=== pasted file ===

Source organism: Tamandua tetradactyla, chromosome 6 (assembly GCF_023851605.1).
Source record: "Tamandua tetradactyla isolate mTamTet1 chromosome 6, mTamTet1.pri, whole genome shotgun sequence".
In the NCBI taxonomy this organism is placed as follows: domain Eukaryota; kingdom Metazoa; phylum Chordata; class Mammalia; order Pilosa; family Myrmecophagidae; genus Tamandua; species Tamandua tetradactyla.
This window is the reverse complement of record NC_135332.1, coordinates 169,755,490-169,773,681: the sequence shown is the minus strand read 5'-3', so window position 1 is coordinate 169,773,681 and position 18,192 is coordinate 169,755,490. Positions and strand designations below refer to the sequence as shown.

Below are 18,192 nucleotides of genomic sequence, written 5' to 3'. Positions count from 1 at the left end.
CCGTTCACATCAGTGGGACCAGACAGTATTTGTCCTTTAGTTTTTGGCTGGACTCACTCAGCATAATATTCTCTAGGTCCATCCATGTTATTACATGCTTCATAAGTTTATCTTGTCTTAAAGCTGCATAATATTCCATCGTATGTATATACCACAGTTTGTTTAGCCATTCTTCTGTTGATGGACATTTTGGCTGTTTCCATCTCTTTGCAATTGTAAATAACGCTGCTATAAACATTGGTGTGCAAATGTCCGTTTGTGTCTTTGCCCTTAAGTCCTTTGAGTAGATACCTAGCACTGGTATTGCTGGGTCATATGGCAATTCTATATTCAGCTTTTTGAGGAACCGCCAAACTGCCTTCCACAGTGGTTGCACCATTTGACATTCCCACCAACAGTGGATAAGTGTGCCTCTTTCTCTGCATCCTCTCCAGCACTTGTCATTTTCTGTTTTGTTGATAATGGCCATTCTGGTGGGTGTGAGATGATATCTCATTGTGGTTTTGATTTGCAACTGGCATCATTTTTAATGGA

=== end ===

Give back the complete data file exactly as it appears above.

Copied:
Source organism: Tamandua tetradactyla, chromosome 6 (assembly GCF_023851605.1).
Source record: "Tamandua tetradactyla isolate mTamTet1 chromosome 6, mTamTet1.pri, whole genome shotgun sequence".
In the NCBI taxonomy this organism is placed as follows: domain Eukaryota; kingdom Metazoa; phylum Chordata; class Mammalia; order Pilosa; family Myrmecophagidae; genus Tamandua; species Tamandua tetradactyla.
This window is the reverse complement of record NC_135332.1, coordinates 169,755,490-169,773,681: the sequence shown is the minus strand read 5'-3', so window position 1 is coordinate 169,773,681 and position 18,192 is coordinate 169,755,490. Positions and strand designations below refer to the sequence as shown.

Below are 18,192 nucleotides of genomic sequence, written 5' to 3'. Positions count from 1 at the left end.
CCGTTCACATCAGTGGGACCAGACAGTATTTGTCCTTTAGTTTTTGGCTGGACTCACTCAGCATAATATTCTCTAGGTCCATCCATGTTATTACATGCTTCATAAGTTTATCTTGTCTTAAAGCTGCATAATATTCCATCGTATGTATATACCACAGTTTGTTTAGCCATTCTTCTGTTGATGGACATTTTGGCTGTTTCCATCTCTTTGCAATTGTAAATAACGCTGCTATAAACATTGGTGTGCAAATGTCCGTTTGTGTCTTTGCCCTTAAGTCCTTTGAGTAGATACCTAGCACTGGTATTGCTGGGTCATATGGCAATTCTATATTCAGCTTTTTGAGGAACCGCCAAACTGCCTTCCACAGTGGTTGCACCATTTGACATTCCCACCAACAGTGGATAAGTGTGCCTCTTTCTCTGCATCCTCTCCAGCACTTGTCATTTTCTGTTTTGTTGATAATGGCCATTCTGGTGGGTGTGAGATGATATCTCATTGTGGTTTTGATTTGCAACTGGCATCATTTTTAATGGA